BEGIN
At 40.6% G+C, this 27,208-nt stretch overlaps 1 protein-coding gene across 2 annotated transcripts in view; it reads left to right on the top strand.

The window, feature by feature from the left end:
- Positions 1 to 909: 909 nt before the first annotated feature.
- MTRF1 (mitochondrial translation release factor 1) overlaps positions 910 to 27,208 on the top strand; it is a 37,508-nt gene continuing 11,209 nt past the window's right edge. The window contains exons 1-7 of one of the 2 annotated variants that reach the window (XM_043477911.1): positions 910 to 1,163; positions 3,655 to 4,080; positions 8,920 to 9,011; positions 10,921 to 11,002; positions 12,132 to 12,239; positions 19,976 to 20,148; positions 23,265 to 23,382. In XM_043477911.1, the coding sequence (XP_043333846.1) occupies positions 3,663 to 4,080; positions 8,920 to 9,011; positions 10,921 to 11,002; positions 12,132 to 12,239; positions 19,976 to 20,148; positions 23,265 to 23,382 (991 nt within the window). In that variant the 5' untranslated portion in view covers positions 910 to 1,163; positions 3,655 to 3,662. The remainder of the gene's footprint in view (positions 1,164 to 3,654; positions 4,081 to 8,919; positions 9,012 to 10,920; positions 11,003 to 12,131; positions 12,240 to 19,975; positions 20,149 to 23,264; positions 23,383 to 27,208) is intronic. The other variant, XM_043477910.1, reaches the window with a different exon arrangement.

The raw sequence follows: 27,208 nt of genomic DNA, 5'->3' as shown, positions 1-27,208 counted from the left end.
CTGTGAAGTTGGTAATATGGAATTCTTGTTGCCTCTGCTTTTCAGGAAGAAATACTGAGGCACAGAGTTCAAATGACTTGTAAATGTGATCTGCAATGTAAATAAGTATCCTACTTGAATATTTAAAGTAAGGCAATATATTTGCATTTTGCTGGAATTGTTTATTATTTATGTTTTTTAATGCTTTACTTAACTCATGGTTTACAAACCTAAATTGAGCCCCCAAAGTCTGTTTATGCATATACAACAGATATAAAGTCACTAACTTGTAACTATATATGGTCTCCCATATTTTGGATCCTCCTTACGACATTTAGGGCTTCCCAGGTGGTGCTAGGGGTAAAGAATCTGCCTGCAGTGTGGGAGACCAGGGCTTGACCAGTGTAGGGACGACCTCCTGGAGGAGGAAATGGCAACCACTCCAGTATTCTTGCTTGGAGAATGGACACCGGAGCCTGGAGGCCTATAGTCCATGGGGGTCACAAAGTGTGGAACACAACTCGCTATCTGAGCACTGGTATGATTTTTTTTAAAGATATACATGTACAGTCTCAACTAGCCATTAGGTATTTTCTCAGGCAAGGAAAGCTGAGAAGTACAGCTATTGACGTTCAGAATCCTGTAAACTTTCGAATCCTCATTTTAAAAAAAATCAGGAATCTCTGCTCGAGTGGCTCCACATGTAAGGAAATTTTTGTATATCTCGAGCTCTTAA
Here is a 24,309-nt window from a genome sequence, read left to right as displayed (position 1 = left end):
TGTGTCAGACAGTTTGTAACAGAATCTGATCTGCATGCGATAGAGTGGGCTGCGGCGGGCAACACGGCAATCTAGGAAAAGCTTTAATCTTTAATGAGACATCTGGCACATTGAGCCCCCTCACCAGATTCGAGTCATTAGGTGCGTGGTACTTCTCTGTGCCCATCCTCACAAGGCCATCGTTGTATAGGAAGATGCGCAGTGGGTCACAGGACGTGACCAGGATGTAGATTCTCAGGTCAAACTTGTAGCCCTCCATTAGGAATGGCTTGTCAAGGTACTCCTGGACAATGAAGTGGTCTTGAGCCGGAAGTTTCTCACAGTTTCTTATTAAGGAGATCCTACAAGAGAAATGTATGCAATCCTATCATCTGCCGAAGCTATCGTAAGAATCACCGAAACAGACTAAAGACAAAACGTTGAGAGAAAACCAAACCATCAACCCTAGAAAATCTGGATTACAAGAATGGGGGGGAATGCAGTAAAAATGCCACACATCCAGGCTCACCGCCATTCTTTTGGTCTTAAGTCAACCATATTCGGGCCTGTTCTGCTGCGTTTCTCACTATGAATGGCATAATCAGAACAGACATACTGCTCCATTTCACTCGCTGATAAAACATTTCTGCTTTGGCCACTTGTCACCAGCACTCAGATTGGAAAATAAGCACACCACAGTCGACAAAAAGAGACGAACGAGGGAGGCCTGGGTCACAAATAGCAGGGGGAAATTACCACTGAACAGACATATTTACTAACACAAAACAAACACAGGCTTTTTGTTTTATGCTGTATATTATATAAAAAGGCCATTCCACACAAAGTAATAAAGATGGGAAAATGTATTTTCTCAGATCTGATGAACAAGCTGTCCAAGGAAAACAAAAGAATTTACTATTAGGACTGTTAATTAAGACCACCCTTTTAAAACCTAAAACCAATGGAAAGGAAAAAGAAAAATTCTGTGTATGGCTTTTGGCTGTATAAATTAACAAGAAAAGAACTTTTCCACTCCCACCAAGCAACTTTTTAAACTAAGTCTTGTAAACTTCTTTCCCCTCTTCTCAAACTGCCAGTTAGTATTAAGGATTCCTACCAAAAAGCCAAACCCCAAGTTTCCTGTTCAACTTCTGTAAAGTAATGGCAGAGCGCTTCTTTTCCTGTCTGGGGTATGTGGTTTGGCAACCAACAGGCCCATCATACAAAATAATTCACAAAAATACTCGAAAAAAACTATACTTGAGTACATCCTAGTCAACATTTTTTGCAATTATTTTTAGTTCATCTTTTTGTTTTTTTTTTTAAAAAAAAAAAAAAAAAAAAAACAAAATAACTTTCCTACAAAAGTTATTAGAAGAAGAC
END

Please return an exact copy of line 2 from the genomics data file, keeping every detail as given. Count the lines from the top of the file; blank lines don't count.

The window, feature by feature from the left end: